There are six key components to securing Kafka. These best practices will help you optimize Kafka and protect your data from avoidable exposure.
By default, data is plaintext in Kafka, which leaves it vulnerable to a man-in-the-middle attack as data is routed over your network. Transport layer security (TLS) and/or a secure sockets layer (SSL) encrypts data between clients and/or brokers, from clients → brokers, and tools → brokers.
Using a communications security layer, like TLS or SSL, will chip away at throughput and performance because encrypting and decrypting data packets requires processing power. However, the performance cost is typically negligible for an optimized Kafka implementation, especially with the more recent versions of Kafka. See our article on Kafka optimization for general use cases for more details on optimizing Kafka.
It is important to remember that encryption only protects the data as it moves to and from Kafka. Other measures outlined below must be taken to secure data that is sitting un-encrypted in Kafka.
Brokers should be located in a private network. Port-based and web-access firewalls are important for isolating both Kafka and ZooKeeper. Port-based firewalls limit access to a specific port number. Web-access firewalls limit access to a specific, limited group of possible requests. For more information on firewalls, see our posts about preventing data breaches.
Use SSL/SASL (simple authentication and security layer) for authentication of clients → brokers, between brokers, and brokers → tools. SSL authentication uses two ways authentication and is the most common approach for out-of-the-box managed services.
SASL authentication is more involved and tends to be the better approach for big data implementations. SASL comes in different forms such as SASL Plaintext, SASL SCRAM, Kerberos, and a few others. Of these, Kerberos is our go-to for security reasons.
#4 Access Control
When granting access, it is important to set parameters for what information or sets of information a client has access to within Kafka. Employ access control lists (ACL) to limit which clients can read and/or write to a particular topic. This approach limits access and also sets a baseline for alerting off of abnormal behavior.
#5 Monitoring and alerting
Monitoring Kafka is an important component of securing Kafka. Our post on Kafka monitoring using Elasticsearch and Kibana outlines the key performance indicators for Kafka and how to observe them in real-time. For instance, in addition to monitoring access, an optimized Kafka monitoring setup will detect if unknown entities are accessing Kafka topics or known entities are acting irregularly.
With either machine learning based alerting or threshold based alerting, you can have the system notify you or your team in real-time if abnormal behavior is detected.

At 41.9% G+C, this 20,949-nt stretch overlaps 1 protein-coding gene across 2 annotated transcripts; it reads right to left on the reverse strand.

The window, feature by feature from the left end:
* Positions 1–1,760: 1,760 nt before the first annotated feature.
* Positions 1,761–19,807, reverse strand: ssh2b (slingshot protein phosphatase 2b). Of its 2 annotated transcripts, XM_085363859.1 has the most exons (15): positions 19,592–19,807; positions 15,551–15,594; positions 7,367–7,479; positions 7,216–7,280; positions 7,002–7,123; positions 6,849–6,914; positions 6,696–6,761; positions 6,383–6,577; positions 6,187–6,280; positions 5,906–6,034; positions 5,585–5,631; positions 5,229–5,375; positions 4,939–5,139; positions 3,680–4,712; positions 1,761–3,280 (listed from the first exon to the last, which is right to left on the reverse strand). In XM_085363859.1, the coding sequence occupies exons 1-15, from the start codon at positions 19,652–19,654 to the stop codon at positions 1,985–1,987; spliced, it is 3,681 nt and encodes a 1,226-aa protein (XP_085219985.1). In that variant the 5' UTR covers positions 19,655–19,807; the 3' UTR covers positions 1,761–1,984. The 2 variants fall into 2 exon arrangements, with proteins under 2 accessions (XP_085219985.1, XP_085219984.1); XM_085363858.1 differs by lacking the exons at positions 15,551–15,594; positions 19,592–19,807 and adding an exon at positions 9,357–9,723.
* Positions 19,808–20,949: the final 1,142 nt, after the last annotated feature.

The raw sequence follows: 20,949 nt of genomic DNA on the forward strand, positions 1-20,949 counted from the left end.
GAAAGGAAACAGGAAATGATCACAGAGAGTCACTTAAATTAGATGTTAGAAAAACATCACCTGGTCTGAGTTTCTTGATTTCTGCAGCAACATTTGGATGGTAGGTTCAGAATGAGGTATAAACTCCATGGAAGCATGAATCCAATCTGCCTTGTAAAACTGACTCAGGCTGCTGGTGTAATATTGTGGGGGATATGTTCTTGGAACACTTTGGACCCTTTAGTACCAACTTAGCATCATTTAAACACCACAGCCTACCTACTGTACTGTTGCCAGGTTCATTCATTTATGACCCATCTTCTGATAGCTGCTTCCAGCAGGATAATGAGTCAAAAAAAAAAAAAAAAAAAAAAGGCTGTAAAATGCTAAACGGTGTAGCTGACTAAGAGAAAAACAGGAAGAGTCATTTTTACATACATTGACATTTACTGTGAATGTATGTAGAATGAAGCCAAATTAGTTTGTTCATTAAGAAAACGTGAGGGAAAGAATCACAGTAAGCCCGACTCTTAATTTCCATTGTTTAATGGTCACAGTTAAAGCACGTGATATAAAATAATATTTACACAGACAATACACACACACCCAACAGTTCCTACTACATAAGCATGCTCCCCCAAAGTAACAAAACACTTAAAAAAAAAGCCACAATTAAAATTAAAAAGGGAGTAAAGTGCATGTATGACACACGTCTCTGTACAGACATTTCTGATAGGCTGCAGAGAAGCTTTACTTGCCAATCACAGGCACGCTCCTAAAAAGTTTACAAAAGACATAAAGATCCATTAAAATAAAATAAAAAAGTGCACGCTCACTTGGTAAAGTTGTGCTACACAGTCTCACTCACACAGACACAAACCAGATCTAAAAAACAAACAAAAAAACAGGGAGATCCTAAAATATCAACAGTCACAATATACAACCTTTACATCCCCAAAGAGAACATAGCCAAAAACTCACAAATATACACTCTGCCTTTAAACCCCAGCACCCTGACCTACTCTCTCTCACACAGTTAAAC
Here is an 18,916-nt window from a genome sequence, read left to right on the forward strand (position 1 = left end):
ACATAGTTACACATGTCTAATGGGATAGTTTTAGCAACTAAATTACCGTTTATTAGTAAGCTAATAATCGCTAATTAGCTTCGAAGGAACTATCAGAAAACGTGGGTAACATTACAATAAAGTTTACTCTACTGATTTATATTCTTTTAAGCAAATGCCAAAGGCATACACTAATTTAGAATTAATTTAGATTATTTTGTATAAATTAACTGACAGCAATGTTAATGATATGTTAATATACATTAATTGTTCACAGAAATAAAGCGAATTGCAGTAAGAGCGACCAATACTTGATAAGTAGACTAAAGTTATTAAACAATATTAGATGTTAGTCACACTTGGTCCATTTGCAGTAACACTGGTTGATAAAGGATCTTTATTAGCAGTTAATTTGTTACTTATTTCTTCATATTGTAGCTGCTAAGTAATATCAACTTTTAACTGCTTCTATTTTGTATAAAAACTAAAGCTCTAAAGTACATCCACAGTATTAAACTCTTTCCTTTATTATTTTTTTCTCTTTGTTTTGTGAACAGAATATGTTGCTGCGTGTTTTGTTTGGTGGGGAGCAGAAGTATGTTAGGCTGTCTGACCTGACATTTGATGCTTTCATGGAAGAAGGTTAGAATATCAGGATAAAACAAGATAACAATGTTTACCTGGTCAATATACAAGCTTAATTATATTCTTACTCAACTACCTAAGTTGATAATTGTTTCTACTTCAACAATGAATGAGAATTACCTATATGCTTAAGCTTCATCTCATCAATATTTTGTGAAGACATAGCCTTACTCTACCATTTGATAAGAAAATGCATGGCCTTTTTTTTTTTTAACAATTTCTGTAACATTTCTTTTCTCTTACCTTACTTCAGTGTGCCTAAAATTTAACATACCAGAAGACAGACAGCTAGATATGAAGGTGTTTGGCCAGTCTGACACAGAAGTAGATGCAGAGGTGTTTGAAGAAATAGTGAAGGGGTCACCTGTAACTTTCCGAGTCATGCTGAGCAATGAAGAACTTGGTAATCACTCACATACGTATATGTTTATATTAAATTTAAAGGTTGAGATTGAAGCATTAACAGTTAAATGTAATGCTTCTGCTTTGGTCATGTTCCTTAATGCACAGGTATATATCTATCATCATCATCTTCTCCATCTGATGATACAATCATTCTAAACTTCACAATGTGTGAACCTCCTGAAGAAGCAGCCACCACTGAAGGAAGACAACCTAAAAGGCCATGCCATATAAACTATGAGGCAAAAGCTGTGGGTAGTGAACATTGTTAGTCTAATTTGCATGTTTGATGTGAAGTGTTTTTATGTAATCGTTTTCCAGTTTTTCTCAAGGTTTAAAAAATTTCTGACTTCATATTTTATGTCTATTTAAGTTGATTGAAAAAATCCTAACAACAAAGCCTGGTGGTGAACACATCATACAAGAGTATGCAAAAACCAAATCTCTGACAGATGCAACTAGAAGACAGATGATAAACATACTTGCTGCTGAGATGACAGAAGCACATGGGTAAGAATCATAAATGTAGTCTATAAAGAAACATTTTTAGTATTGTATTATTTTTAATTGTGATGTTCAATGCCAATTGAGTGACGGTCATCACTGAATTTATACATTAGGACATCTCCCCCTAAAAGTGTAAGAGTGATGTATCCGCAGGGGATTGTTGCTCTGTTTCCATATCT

#6 Isolation for ZooKeeper
Isolating ZooKeeper is another crucial component to keeping the implementation secure. Zookeeper should not connect to the public internet, aside from rare use cases. ACLs can also be employed for ZooKeeper.
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Optimized Kafka Security Configuration
An example configuration for security setup with SASL_SSL:
#Client Configuration (jaas file)
Kafka Optimization Resources
We have several other articles on similar Kafka optimization topics to help you with your Kafka implementation.
- Creating a Kafka Topic — Kafka is structured by its four primary components: topics, producers, consumers, and brokers. In this post, we discuss topics.
- Calculating Number of Kafka Partitions — A critical component of Kafka optimization is optimizing the number of partitions in the implementation. Use our calculation to determine the number of partitions needed.
- Kafka Optimization for General Use Cases — Issues with Apache Kafka performance are directly tied to system optimization and utilization. Here, we compiled the best practices for a high volume, clustered, general use case.
- Kafka Monitoring With Elasticsearch and Kibana — Monitoring Kafka cluster performance is crucial for diagnosing system issues and preventing future problems.
- Kafka vs. RabbitMQ — If you’re looking for a message broker to handle high throughput and provide access to stream history, Kafka is likely the better choice. If you have complex routing needs and want a built-in GUI to monitor the broker, then RabbitMQ might be best for your application.
Still have questions about Kafka? Connect with one of our Kafka engineers.
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